Psychosocial and economic determinants of infant feeding intent by pregnant HIV-infected women in Tshwane/Pretoria
Objectives. To determine the extent to which stigma, disclosure, coping and socio-economic factors would affect infant feeding
choices made antenatally by pregnant HIV-positive women after the routine prevention of mother-to-child transmission
Patients and methods. The antenatal feeding choices and determinants of these choices of HIV-infected women were studied
at four antenatal clinics in two Tshwane townships, between June 2003 and December 2005.
Results. Seventy-four per cent of the 293 study participants intended to formula feed their babies, while 26% planned to breastfeed or mixed feed. The women who intended to breastfeed had lower active coping ability (adjusted odds ratio (AOR) 0.88, 95% confidence interval (CI) 0.82 - 0.94), were less likely to have disclosed their status to partners or husbands (AOR 0.54, 95% CI 0.30 - 0.99), were twice as likely to be married (AOR 2.06, 95% CI 1.03 - 4.12) and were twice as knowledgeable about HIV transmission through breastfeeding (AOR 2.11, 95% CI 1.14 - 3.90).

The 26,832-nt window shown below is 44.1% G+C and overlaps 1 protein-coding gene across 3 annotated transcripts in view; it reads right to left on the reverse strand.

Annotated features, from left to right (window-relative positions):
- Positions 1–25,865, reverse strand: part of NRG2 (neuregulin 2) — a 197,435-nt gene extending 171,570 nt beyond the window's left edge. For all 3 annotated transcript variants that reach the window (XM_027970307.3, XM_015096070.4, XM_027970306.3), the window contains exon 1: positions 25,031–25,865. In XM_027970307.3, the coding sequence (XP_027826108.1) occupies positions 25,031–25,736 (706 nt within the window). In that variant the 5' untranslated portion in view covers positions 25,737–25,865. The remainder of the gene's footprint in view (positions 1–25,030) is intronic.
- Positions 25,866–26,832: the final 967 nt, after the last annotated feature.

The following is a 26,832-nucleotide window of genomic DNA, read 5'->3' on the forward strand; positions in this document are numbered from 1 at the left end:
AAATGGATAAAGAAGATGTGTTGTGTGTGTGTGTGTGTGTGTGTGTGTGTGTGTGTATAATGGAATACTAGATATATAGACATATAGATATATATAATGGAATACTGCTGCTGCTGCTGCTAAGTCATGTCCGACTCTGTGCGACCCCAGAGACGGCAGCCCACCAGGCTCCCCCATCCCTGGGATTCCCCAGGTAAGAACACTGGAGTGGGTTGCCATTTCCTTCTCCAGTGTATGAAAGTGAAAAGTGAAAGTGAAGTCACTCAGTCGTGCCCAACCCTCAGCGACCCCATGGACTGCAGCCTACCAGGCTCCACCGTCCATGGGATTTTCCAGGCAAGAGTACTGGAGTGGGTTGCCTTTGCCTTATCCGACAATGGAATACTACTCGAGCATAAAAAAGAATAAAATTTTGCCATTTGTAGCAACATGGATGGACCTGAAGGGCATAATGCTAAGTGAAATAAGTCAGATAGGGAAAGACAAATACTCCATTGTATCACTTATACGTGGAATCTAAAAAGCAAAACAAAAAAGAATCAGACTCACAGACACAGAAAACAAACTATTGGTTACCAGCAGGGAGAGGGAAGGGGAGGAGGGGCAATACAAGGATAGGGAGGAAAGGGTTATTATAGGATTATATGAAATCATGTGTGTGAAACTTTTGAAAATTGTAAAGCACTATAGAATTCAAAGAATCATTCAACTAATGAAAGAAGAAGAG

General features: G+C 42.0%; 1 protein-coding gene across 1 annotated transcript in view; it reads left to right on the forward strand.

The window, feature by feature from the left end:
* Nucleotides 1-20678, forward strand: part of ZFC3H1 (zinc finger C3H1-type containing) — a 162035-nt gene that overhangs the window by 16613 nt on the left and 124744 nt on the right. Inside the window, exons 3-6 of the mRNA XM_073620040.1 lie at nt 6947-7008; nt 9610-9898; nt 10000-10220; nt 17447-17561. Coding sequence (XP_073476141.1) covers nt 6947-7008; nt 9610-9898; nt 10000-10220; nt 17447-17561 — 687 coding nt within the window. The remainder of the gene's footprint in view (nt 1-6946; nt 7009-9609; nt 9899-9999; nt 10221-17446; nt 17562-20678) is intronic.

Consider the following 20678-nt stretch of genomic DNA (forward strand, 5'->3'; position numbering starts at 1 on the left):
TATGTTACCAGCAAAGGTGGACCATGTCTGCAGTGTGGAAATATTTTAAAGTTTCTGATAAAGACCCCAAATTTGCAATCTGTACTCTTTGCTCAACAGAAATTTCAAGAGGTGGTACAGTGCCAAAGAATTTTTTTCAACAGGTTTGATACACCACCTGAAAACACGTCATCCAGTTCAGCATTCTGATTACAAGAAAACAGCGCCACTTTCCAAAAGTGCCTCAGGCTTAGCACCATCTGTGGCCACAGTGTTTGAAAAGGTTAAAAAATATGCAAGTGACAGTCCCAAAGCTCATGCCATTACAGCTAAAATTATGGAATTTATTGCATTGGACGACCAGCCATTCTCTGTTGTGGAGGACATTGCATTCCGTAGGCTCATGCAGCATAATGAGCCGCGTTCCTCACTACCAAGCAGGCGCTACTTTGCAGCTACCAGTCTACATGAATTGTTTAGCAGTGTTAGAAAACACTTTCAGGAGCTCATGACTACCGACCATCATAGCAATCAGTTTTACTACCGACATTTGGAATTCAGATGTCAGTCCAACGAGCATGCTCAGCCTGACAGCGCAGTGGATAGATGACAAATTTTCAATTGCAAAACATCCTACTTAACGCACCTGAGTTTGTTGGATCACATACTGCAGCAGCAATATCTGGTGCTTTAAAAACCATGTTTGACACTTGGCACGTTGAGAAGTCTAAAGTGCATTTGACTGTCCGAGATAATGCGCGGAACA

Conclusion. Counselling on infant feeding choices among HIV-infected women should be sensitive to the numerous internal
and external factors that influence the decision. The support that HIV-infected women need in making their infant feeding
decisions will entail psychosocial, community-wide interventions, and frequent counselling sessions to assist them in coping
with and disclosing their status.